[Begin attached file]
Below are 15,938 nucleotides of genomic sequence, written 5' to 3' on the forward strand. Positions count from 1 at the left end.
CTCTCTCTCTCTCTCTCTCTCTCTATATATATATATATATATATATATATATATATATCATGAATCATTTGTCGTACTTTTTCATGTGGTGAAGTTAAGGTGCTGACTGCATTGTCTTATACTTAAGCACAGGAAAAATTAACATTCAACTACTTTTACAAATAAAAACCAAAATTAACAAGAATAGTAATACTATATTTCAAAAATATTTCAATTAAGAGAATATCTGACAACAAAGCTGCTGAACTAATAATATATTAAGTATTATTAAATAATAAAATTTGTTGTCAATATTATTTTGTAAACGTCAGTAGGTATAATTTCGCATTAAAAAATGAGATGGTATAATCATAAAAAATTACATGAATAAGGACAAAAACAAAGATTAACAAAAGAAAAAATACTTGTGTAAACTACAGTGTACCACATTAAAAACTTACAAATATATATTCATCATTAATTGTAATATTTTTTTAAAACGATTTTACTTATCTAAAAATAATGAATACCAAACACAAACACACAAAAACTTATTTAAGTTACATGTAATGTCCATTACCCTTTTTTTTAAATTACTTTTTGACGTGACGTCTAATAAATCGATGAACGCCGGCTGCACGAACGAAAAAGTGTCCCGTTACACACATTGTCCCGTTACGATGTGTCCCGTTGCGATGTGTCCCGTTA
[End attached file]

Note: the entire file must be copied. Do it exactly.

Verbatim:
Below are 15,938 nucleotides of genomic sequence, written 5' to 3' on the forward strand. Positions count from 1 at the left end.
CTCTCTCTCTCTCTCTCTCTCTCTATATATATATATATATATATATATATATATATATCATGAATCATTTGTCGTACTTTTTCATGTGGTGAAGTTAAGGTGCTGACTGCATTGTCTTATACTTAAGCACAGGAAAAATTAACATTCAACTACTTTTACAAATAAAAACCAAAATTAACAAGAATAGTAATACTATATTTCAAAAATATTTCAATTAAGAGAATATCTGACAACAAAGCTGCTGAACTAATAATATATTAAGTATTATTAAATAATAAAATTTGTTGTCAATATTATTTTGTAAACGTCAGTAGGTATAATTTCGCATTAAAAAATGAGATGGTATAATCATAAAAAATTACATGAATAAGGACAAAAACAAAGATTAACAAAAGAAAAAATACTTGTGTAAACTACAGTGTACCACATTAAAAACTTACAAATATATATTCATCATTAATTGTAATATTTTTTTAAAACGATTTTACTTATCTAAAAATAATGAATACCAAACACAAACACACAAAAACTTATTTAAGTTACATGTAATGTCCATTACCCTTTTTTTTAAATTACTTTTTGACGTGACGTCTAATAAATCGATGAACGCCGGCTGCACGAACGAAAAAGTGTCCCGTTACACACATTGTCCCGTTACGATGTGTCCCGTTGCGATGTGTCCCGTTA